As i think about it...I'm guessing that one and a half cups of starter (That's what I begin with when I feed), needs more than a half cup of flour???

Anyway, the mixture does not seem to be getting wetter and is not expanding significantly when I feed it. Just lots of bubbles.

Bill

Laurentius 04-27-2012 12:43 PM

Re: My first attempt at bread and making sourdough starter.
 
Bubbles are just one indicator a doubling in size is also and help determine when to re-feed.
Place a rubber band ( or use a marker pen)level with your starter after feeding when it double and before it collapses, you may discard some and re-feed. Give it a few more day to get stronger and more mature.

Faith In Virginia 04-27-2012 01:00 PM

Re: My first attempt at bread and making sourdough starter.
 
I feed mine 1:1:1 but that is by weight. 100% hydration
Starter feed at a 1:1:1 is half water half flour.

1 cup of flour on a dip and sweep is about 157 grams
1 cup of water is 236 grams

So you are actually feeding 78.5 grams flour and 118g grams water.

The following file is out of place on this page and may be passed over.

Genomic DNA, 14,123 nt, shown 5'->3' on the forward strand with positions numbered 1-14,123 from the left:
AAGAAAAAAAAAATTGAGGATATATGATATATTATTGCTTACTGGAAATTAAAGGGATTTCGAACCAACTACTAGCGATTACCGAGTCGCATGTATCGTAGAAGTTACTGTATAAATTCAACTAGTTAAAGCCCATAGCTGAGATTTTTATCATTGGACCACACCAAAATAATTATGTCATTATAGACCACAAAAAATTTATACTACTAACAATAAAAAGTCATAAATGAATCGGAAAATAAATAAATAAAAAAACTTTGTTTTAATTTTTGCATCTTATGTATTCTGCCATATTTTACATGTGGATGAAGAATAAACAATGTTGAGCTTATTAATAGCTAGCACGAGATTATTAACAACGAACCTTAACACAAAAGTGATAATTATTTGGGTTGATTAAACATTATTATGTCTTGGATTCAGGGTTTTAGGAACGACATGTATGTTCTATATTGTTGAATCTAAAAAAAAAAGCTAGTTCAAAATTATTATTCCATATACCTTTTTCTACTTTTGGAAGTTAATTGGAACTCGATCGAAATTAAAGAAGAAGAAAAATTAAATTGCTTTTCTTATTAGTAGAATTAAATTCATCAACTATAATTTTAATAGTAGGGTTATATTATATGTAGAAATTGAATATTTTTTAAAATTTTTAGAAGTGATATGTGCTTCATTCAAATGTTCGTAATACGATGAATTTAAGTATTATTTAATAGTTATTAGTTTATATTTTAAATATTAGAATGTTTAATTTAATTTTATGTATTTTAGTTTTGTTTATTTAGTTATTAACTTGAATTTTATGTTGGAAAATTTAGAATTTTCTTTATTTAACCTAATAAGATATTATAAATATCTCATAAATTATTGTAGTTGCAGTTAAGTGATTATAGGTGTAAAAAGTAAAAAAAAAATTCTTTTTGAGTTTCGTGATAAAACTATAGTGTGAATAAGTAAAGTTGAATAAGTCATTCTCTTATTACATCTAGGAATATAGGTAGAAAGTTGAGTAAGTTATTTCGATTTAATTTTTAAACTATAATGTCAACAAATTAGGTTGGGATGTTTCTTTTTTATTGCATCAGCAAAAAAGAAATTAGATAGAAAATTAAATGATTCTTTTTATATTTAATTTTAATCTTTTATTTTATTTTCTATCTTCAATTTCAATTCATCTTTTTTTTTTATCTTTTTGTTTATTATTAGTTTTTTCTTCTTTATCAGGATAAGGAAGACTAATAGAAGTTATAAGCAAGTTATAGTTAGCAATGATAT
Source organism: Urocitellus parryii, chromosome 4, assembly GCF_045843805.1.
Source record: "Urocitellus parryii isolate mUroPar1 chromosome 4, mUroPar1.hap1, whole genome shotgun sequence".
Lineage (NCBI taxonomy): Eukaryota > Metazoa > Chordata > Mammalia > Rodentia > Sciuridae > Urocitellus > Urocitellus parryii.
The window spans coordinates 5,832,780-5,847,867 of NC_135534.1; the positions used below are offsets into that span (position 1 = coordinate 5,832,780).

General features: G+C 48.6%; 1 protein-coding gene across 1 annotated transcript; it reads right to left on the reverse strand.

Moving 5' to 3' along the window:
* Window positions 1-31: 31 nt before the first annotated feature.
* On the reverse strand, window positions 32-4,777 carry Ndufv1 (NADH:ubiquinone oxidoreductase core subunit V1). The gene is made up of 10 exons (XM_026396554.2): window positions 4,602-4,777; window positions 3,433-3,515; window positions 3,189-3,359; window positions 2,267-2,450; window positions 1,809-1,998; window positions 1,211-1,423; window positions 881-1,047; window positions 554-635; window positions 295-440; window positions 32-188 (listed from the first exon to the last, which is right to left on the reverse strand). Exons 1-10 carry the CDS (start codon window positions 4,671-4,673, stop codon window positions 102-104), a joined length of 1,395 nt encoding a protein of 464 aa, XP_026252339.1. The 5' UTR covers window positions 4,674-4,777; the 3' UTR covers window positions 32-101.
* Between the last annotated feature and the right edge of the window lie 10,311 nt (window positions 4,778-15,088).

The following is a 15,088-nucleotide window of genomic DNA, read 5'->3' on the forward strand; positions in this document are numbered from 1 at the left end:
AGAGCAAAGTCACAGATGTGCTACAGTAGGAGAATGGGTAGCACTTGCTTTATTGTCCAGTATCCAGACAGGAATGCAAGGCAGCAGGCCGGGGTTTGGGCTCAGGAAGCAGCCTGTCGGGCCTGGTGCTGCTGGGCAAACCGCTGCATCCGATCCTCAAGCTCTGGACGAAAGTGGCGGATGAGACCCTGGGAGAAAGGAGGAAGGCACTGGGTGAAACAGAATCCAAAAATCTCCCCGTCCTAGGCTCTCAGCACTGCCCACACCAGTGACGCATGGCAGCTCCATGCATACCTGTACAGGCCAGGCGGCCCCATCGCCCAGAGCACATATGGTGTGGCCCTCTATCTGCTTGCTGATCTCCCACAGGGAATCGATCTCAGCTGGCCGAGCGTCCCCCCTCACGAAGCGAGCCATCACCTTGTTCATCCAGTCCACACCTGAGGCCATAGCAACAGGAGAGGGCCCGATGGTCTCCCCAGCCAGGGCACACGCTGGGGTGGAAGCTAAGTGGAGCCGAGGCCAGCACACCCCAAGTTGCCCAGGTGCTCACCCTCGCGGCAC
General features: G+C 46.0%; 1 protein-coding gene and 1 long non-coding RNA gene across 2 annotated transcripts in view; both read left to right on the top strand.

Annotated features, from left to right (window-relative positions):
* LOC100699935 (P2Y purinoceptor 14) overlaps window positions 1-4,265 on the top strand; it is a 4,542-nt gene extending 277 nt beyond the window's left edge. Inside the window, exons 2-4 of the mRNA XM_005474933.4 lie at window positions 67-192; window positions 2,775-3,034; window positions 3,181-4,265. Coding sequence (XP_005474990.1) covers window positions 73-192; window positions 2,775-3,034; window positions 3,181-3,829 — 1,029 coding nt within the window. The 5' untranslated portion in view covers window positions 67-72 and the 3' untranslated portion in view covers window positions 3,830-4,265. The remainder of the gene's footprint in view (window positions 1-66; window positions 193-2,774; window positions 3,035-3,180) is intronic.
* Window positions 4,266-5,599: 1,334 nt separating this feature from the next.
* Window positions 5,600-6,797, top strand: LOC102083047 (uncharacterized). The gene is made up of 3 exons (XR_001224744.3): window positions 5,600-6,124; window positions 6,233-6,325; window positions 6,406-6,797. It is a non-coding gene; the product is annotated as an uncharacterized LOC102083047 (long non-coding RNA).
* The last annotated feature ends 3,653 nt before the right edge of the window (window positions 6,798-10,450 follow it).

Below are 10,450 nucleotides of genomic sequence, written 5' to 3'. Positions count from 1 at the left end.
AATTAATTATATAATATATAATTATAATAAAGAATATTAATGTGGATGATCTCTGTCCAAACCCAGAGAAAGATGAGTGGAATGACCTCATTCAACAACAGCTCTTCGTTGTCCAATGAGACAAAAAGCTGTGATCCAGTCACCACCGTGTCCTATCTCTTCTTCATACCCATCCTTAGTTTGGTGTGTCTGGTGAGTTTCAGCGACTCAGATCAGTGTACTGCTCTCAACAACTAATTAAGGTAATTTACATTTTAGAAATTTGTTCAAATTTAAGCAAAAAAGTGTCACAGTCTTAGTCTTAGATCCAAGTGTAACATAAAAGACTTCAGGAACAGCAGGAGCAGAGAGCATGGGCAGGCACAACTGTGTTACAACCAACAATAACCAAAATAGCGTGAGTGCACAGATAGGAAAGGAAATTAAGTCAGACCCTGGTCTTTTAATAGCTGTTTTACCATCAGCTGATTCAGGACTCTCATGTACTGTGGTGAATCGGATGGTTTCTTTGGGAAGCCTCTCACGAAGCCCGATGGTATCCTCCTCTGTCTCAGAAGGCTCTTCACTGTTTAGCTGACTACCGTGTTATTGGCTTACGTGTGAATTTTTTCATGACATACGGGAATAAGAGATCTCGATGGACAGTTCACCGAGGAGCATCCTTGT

So you are keeping a starter at more like 150% hydration.

Liquid levains are typically kept at 100% to 125% hydration so you are running a bit wet.

SCChris 04-27-2012 01:35 PM

Re: My first attempt at bread and making sourdough starter.
 
I run my starter at 100g of water 100g of flour and about 35g of starter from the last batch. This gives me about 200g of starter to put toward bread and 35g to roll forward into the next batch.

Faith, how much starter do you feed? Is the 1:1:1 1 water:flour:starter?



Chris

Faith In Virginia 04-27-2012 02:08 PM

Re: My first attempt at bread and making sourdough starter.
 
Yes. I do things a bit different from others.

I take my 120g starter and feed it 120g water & 120g flour then let it rise to maximum then just to start to fall.

Then I take 40g of that and feed it 40g water & 40g flour. and put it back in the fridge.

The left over starter I put to various uses like bread or English muffins.